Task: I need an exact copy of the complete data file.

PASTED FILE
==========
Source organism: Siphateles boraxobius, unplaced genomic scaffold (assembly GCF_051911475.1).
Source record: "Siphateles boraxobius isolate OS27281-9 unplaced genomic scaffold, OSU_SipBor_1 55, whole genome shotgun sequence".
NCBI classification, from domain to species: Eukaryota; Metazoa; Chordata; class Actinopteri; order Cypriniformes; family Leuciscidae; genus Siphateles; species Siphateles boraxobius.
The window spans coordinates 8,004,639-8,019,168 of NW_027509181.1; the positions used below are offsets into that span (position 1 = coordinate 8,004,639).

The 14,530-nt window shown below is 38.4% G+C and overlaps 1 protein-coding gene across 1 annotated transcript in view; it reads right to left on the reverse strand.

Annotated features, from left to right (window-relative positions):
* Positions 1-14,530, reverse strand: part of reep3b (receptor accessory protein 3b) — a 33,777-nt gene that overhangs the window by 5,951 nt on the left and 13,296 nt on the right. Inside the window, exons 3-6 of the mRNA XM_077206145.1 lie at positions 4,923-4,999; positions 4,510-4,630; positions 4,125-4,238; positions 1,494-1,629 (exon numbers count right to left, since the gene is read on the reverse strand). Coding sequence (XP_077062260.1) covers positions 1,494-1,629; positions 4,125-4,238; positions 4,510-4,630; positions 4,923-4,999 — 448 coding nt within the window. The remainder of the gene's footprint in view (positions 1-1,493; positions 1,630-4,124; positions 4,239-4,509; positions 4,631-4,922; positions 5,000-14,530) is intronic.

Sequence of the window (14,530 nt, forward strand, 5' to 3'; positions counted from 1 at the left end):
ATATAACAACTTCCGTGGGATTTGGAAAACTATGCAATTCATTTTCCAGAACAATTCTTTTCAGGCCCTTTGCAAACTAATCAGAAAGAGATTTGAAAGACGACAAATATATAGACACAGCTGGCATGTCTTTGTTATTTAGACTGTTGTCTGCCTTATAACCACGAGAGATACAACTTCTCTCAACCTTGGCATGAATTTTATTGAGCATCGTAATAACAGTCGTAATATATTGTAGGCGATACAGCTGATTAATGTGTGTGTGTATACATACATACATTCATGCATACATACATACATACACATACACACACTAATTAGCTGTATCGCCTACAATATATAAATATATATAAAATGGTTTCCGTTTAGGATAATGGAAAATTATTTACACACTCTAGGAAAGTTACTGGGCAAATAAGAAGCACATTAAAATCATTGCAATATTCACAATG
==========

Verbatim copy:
Source organism: Siphateles boraxobius, unplaced genomic scaffold (assembly GCF_051911475.1).
Source record: "Siphateles boraxobius isolate OS27281-9 unplaced genomic scaffold, OSU_SipBor_1 55, whole genome shotgun sequence".
NCBI classification, from domain to species: Eukaryota; Metazoa; Chordata; class Actinopteri; order Cypriniformes; family Leuciscidae; genus Siphateles; species Siphateles boraxobius.
The window spans coordinates 8,004,639-8,019,168 of NW_027509181.1; the positions used below are offsets into that span (position 1 = coordinate 8,004,639).

The 14,530-nt window shown below is 38.4% G+C and overlaps 1 protein-coding gene across 1 annotated transcript in view; it reads right to left on the reverse strand.

Annotated features, from left to right (window-relative positions):
* Positions 1-14,530, reverse strand: part of reep3b (receptor accessory protein 3b) — a 33,777-nt gene that overhangs the window by 5,951 nt on the left and 13,296 nt on the right. Inside the window, exons 3-6 of the mRNA XM_077206145.1 lie at positions 4,923-4,999; positions 4,510-4,630; positions 4,125-4,238; positions 1,494-1,629 (exon numbers count right to left, since the gene is read on the reverse strand). Coding sequence (XP_077062260.1) covers positions 1,494-1,629; positions 4,125-4,238; positions 4,510-4,630; positions 4,923-4,999 — 448 coding nt within the window. The remainder of the gene's footprint in view (positions 1-1,493; positions 1,630-4,124; positions 4,239-4,509; positions 4,631-4,922; positions 5,000-14,530) is intronic.

Sequence of the window (14,530 nt, forward strand, 5' to 3'; positions counted from 1 at the left end):
ATATAACAACTTCCGTGGGATTTGGAAAACTATGCAATTCATTTTCCAGAACAATTCTTTTCAGGCCCTTTGCAAACTAATCAGAAAGAGATTTGAAAGACGACAAATATATAGACACAGCTGGCATGTCTTTGTTATTTAGACTGTTGTCTGCCTTATAACCACGAGAGATACAACTTCTCTCAACCTTGGCATGAATTTTATTGAGCATCGTAATAACAGTCGTAATATATTGTAGGCGATACAGCTGATTAATGTGTGTGTGTATACATACATACATTCATGCATACATACATACATACACATACACACACTAATTAGCTGTATCGCCTACAATATATAAATATATATAAAATGGTTTCCGTTTAGGATAATGGAAAATTATTTACACACTCTAGGAAAGTTACTGGGCAAATAAGAAGCACATTAAAATCATTGCAATATTCACAATG